CPPS / BPH / Chronic Non Bacterial Prostatitis - My Sad Story

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I'm 48 now and have been suffering with this condition for 19 years. I was first diagnosed in 2008, after 2 years of invasive procedures (Fixed cystoscopy), negative urine and semen cultures, x-rays, and course after course of antibiotics, all carried out by a rather ageing Urologist who eventually after 2 years gave up and told me it was all in my mind.

My symptoms are

Pain in the perineum

Paid in the pubic area (not at the same time however !)

Pain in my right testicle

Urgency urinating

Poor flow

Dribbling

Hesitancy

Nocturia (3 - 4 times a night).

Sporadic ED and ejaculation problems (low sperm amount, dribbling etc).

Pain in the length of my penis.

Sometime an itching sensation inside my prostate area.

Falre ups often happen during or immeduately before seconadary infections such as colds, flu etc.

Numbness expecially after sitting down.

I saw my 2nd Urologist in 1998 who diagnosed Chronic Non Bacterial Prostatitis and put me on a course of Alpha Blockers. Eventually over time the symptoms eased and I learned to live with them. A number of painful but short lived flare up occurred over the next 10 years or so. I used Saw Palmetto for a few years but then gave up. Ibuprofen and other painkillers had little effect. Naproxen (as prescribed by my GP) was useless. As an aside, I became a father 8 years ago - so some things still work every now an then..

Two years a go i had a major flare up which i attribute to stress. In the last 6 months I have had 2 major flare ups lasting weeks. I approached my GP in the vain hope that Urology had advanced over the years. I was referred to another Urologist who again tested my urine and PSA score, both of which were normal. He gave me a DRE and massaged my prostate to try to expell secretions - I have never experienced pain like it. I felt something burning travelling through my penis but the pain became too much before it expelled into a test tube. I then passed uring and that sample showed a slight e-coli infection, although he said it was most likely contamination. He placed me on antibiotics which did nothing.

I had a flexible cyscospoy which showed no abnormalities. Same with an MRI scan - in fact, he said my prostate looked normal !

He advised my GP that pain management was the way forward and prescribed Amytriptaline (which made me drowsy) and Gabapentine (which i have yet to take). My GP agreed to trying me on Tamsulosin which had little effect except giving me retrograde ejaculations. He has now agreed to try me on a small daily of Cialis as some studies have shown positive results.

So, here I am. Almost 20 years down the line and no closer to a solution. My quality of life is poor, I am in constant discomfort at the moment and just hope to hell that the Cialis turns out to be a wonder cure.

I will keep everyone updated on my progress.

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  • Posted

    Craig, there are a number of reports in these prostate forums about food allergies, especially gluten intolerance causing prostate and general urinary pain. The examples, at least three individuals I can remember, all stated that they found the solutions themselves with no help whatsoever from multiple urologists.  I don't know how to direct you to those posts in these forums but if you can find them you will see a remarkable similarity to your prostatitis origin.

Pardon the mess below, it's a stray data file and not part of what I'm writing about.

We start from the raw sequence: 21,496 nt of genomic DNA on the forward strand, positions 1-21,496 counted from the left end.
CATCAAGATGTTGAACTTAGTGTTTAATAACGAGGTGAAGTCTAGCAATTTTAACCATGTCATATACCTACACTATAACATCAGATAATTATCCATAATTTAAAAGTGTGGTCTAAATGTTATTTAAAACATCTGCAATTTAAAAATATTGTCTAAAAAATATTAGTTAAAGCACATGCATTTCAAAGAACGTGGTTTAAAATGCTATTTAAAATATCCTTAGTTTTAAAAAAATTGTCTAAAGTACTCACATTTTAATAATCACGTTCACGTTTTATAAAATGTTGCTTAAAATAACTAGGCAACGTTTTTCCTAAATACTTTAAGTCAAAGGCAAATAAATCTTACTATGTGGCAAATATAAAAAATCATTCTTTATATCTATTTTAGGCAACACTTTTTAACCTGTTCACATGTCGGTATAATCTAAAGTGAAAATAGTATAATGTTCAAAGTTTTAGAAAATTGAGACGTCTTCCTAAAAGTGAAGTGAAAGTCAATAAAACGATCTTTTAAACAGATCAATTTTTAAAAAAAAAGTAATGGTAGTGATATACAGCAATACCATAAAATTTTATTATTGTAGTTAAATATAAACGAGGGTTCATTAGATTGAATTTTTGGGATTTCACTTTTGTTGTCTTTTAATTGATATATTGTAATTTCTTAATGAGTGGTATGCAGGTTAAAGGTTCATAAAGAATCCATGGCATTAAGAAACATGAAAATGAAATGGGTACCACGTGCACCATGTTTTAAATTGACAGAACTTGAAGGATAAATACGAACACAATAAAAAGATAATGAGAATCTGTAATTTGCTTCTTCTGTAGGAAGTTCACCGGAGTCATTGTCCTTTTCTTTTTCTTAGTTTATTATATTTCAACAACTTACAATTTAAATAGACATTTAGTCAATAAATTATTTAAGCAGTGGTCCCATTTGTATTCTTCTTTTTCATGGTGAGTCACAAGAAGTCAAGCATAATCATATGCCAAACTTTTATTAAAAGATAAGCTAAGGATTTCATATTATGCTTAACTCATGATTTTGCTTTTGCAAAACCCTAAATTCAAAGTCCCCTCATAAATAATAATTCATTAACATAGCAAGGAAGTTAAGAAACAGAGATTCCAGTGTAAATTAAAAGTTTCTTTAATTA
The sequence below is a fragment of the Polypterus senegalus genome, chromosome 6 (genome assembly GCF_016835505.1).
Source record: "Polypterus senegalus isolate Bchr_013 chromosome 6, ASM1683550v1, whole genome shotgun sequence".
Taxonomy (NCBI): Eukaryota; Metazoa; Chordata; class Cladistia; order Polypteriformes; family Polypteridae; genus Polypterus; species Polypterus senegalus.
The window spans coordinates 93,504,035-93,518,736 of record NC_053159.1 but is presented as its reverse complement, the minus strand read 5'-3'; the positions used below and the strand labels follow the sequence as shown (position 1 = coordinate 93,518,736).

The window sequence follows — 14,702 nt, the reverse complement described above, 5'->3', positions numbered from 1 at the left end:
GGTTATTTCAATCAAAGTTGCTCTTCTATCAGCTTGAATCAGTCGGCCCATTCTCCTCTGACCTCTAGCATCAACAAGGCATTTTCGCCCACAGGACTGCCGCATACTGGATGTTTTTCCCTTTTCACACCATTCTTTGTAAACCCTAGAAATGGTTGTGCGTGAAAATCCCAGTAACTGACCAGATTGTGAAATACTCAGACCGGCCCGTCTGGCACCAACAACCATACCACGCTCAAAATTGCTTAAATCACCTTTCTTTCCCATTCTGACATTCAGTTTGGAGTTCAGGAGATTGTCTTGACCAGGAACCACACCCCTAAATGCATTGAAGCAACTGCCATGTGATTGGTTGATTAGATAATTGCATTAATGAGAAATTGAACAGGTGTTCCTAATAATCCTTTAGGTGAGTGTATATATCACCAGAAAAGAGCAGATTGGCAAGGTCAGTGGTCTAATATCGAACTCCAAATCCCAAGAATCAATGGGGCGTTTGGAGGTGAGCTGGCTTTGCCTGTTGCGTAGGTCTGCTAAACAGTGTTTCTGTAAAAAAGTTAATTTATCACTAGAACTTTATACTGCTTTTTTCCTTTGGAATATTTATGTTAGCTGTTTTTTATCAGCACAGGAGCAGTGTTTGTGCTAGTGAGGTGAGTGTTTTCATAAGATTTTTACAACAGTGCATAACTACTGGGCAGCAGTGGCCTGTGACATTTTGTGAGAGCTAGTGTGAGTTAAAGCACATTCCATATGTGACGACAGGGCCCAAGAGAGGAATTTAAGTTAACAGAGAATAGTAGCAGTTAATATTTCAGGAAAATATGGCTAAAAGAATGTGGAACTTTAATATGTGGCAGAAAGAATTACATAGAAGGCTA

One person stated that he went on an immediate gluten-free diet and saw a complete reversal of pain within days. It's worth a try. Gluten is the most likely but not the only food substance which may cause an allergic reaction.  I expect that a visit with a dietician might be fruitful.

    Keep in mind that I am advising you of this possible solution because I read accounts of similiar problems here in these forums. If this helps you then pay back by relating your experiences here. Thousands of sufferers read these posts. You could help lots of them. Good luck !!!

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  • Posted

    Hi Craig, thanks for posting this - although it's not very comforting!

    I was on amytriptaline and gabapentin for pain in my leg prior to having spinal surgery. The amytriptaline helps you to sleep so I was taking that at night. I stopped taking it a few days after my op as I didn';t need it any more. I started taking it again when my 'irritable bladder; thing started and it helped through the night but I still had to get up for a pee several times. Once my catheter was installed the pain in my pubic area has stopped and, of course, I don't get up in the night at all.

    I was on gabapentin also - and it;s stronger brother Pregabalin. These are mind altering drugs to address pain in the brain. Didn;t work for me and in fact at higher strengths just made me feel sick! I stopped taking them the day after my op because the source of my pain had been addressed - my spine!

    Good luck though, sounds miserable....

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  • Posted

    I sympathise with you and I think that many on this forum have suffered the same as you to a degree. Have you asked if there is treatment other than medication IE: Surgery? This is what I did and said that I had no quality of life ( which I have not ) only then was I offered a TURP (Still waiting )the only way I can describe chronic Prostatitis

      is by calling it EVIL!!.

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    • Posted

      A TURP taking away some prosate tissue would not help. I still had bouts of prostatitis in the years after my PVP when I initially had BPH and again since Thulium laser surgery.

      It is like a bad tooth that has to be removed to get rid of the pain. The only definate cure would be a total prostatectomy and I doubt if any urologist would consider an extreme like that.